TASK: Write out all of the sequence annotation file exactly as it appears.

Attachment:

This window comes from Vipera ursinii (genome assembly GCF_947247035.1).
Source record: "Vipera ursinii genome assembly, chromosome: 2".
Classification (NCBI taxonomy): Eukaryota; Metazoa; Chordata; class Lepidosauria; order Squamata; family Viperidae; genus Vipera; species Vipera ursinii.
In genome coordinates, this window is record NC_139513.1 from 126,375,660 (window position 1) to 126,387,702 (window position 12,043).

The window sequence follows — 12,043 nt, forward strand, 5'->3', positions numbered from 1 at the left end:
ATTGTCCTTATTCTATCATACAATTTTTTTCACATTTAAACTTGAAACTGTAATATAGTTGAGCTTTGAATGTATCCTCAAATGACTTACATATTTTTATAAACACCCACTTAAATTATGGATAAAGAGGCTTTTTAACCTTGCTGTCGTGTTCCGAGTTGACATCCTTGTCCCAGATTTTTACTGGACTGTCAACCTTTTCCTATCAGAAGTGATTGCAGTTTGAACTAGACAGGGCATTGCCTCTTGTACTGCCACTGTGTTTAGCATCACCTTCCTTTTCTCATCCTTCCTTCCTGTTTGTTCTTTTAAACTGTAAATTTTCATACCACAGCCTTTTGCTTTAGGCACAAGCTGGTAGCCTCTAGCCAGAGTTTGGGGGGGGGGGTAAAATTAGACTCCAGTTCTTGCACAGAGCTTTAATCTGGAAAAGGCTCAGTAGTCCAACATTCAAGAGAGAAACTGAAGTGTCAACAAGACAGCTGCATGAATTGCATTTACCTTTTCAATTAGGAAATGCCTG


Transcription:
This window comes from Vipera ursinii (genome assembly GCF_947247035.1).
Source record: "Vipera ursinii genome assembly, chromosome: 2".
Classification (NCBI taxonomy): Eukaryota; Metazoa; Chordata; class Lepidosauria; order Squamata; family Viperidae; genus Vipera; species Vipera ursinii.
In genome coordinates, this window is record NC_139513.1 from 126,375,660 (window position 1) to 126,387,702 (window position 12,043).

The window sequence follows — 12,043 nt, forward strand, 5'->3', positions numbered from 1 at the left end:
ATTGTCCTTATTCTATCATACAATTTTTTTCACATTTAAACTTGAAACTGTAATATAGTTGAGCTTTGAATGTATCCTCAAATGACTTACATATTTTTATAAACACCCACTTAAATTATGGATAAAGAGGCTTTTTAACCTTGCTGTCGTGTTCCGAGTTGACATCCTTGTCCCAGATTTTTACTGGACTGTCAACCTTTTCCTATCAGAAGTGATTGCAGTTTGAACTAGACAGGGCATTGCCTCTTGTACTGCCACTGTGTTTAGCATCACCTTCCTTTTCTCATCCTTCCTTCCTGTTTGTTCTTTTAAACTGTAAATTTTCATACCACAGCCTTTTGCTTTAGGCACAAGCTGGTAGCCTCTAGCCAGAGTTTGGGGGGGGGGGTAAAATTAGACTCCAGTTCTTGCACAGAGCTTTAATCTGGAAAAGGCTCAGTAGTCCAACATTCAAGAGAGAAACTGAAGTGTCAACAAGACAGCTGCATGAATTGCATTTACCTTTTCAATTAGGAAATGCCTG